Naydler argues that, while this passage can be read as saying that the dead king has become “’king of the dead’…the text does not itself say that the king is dead.” I also note, though, that it is all the spirits who follow the king. For Naydler, the living king undergoes this spiritual, mystical, “shamanic” trial and initiation to gain the same authority as the Lord of the Dwat holds.
I want to consider this thesis in relation to spirit dealings within the context of negotiating hierarchies. I think about the Headless Rite (or the “Stele of Jeu the hieroglyphist”) wherein the magician invokes the Headless One:
I summon you, Headless One, who created earth and heaven, who created night and day, / you who created light and darkness; you are Osoronnophris whom none has ever seen…I am the messenger of Pharaoh Osoronnophris…I am the headless daimon…
Betz glosses Osoronnophris as “equivalent to the Egyptian Wsir Wn-nfr, ‘Osiris the Beautiful Being.’” The magician identifies themselves as, in addition to Moses, the messenger of Osiris, King of the Dwat and Lord of Spirits, and “the headless daimon,” where we can consider daimon here as messenger and mediator of Osiris’s power into the world.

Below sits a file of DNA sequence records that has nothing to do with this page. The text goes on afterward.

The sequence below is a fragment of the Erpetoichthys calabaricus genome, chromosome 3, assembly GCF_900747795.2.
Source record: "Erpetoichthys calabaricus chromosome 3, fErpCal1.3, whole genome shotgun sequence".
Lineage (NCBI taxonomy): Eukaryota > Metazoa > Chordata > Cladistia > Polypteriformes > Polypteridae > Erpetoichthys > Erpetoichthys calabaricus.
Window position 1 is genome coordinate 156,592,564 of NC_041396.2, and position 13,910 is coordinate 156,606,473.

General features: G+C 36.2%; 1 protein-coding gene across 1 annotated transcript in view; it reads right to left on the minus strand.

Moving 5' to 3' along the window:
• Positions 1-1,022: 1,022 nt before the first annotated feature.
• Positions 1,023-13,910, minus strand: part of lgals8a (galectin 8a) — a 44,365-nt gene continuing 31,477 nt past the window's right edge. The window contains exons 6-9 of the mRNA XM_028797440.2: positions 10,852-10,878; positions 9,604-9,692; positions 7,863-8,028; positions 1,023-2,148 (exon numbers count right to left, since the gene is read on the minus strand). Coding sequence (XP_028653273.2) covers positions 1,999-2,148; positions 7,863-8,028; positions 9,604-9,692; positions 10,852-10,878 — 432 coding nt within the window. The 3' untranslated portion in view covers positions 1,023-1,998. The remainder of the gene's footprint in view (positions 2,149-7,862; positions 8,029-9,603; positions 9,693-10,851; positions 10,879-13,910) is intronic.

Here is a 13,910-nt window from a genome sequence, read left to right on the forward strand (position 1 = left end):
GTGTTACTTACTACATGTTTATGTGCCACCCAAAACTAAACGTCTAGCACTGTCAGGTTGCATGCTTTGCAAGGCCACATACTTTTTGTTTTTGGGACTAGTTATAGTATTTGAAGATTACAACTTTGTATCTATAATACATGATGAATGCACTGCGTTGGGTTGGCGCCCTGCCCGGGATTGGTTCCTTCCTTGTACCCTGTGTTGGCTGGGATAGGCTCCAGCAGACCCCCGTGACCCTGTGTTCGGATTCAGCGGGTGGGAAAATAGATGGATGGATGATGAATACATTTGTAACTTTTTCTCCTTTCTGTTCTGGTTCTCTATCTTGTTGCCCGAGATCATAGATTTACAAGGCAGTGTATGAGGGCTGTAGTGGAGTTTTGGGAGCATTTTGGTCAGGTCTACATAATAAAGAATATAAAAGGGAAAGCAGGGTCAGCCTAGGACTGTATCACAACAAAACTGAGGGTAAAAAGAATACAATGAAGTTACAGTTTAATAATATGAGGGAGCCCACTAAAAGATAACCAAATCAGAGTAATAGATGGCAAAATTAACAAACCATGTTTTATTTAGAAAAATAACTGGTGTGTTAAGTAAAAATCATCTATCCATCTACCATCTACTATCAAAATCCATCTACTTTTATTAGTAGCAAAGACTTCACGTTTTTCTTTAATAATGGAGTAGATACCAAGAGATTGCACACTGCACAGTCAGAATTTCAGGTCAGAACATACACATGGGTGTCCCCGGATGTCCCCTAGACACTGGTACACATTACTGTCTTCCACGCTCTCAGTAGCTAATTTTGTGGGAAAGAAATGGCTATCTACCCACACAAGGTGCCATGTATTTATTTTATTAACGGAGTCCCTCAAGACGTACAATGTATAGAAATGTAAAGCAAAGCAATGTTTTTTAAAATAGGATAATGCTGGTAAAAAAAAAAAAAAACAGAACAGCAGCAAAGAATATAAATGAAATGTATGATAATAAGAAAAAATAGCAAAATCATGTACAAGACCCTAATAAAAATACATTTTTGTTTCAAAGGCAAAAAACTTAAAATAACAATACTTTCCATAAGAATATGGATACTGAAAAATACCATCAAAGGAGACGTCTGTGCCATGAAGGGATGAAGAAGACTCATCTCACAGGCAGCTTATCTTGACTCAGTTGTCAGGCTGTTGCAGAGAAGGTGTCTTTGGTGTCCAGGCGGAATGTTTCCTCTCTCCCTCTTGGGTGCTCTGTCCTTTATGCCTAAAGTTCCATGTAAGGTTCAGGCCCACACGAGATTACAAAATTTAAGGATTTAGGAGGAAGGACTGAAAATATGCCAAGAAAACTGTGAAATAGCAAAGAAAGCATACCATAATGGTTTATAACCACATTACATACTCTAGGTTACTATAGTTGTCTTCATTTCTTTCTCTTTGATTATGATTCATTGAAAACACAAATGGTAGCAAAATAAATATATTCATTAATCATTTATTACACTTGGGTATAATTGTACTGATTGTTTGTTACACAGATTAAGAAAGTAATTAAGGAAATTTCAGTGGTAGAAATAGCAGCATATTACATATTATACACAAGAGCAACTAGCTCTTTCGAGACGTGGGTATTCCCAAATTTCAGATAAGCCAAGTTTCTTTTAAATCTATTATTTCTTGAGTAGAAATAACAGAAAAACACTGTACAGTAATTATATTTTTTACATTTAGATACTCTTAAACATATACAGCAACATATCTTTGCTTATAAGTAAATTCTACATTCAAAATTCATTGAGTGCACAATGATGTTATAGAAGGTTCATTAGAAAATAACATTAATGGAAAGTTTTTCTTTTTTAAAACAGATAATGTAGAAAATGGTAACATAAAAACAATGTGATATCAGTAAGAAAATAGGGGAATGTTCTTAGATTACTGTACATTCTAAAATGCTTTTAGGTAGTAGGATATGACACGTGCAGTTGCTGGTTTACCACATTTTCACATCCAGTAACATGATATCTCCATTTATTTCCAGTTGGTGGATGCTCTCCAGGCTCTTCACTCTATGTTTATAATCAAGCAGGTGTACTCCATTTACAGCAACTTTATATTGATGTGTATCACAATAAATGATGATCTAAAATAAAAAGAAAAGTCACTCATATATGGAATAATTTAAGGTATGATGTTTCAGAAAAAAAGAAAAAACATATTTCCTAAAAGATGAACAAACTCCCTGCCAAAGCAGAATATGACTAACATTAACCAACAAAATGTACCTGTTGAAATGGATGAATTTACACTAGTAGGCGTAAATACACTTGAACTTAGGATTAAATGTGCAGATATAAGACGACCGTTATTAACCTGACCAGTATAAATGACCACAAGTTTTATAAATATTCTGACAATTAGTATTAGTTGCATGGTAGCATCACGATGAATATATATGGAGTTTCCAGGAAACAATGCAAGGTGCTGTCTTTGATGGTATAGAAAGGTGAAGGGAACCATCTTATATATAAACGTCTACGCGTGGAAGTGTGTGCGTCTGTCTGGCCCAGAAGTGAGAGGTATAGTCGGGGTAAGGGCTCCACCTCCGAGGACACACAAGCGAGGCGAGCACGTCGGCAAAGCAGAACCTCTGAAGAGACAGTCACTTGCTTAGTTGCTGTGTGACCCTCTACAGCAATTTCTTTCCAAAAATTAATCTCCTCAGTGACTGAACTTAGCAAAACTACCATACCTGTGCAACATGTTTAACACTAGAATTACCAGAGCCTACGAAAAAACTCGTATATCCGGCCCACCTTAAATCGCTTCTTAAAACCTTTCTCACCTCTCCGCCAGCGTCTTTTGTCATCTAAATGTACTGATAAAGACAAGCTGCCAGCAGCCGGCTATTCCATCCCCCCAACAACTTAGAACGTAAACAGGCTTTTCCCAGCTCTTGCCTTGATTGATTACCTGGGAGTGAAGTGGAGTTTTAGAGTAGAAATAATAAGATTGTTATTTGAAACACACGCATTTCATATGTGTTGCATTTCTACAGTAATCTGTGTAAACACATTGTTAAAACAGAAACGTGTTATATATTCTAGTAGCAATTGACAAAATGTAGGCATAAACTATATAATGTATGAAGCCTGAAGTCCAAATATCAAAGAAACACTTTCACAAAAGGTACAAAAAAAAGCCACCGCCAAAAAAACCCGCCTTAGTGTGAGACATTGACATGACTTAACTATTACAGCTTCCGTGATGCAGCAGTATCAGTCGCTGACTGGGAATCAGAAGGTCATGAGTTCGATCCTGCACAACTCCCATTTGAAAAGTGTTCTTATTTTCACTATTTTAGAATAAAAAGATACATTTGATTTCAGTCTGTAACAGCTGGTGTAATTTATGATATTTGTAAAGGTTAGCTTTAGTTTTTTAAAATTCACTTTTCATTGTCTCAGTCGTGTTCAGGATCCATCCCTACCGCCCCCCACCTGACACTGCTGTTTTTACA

None of this is particularly new, but I want to compare this Egyptian and Alexandrian thread to the Solomonic method and legend. Solomon is a king, a royal magician, and he too has a mystical experience that precedes the authority he will ultimately wield over the spirits. Per The Testament of Solomon:
Now when I Solomon heard this, I entered the Temple of God, and prayed with all my soul, night and day, that the demon might be delivered into my hands, and that I might gain authority over him. And it came about through my prayer that grace was given to me from the Lord Sabaoth by Michael his archangel. [He brought me] a little ring, having a seal consisting of an engraved stone, and said to me: “Take, O Solomon, king, son of David, the gift which the Lord God has sent thee, the highest Sabaoth. With it thou shalt lock up all demons of the earth, male and female; and with their help thou shalt build up Jerusalem. [But] thou [must] wear this seal of God. [emphases mine]
Solomon is a king who, as “son of David” and through the action of a divine king with authority over all spirits, gains that authority in the world of the living. Solomon accomplishes this end through extended prayer within a sacred space. In a similar manner, Naydler argues that the living kings in Egypt would go through their own mystical experiences within the pyramids (thus the Pyramid Text) in order to gain the authority of Osiris as Lord of all Spirits.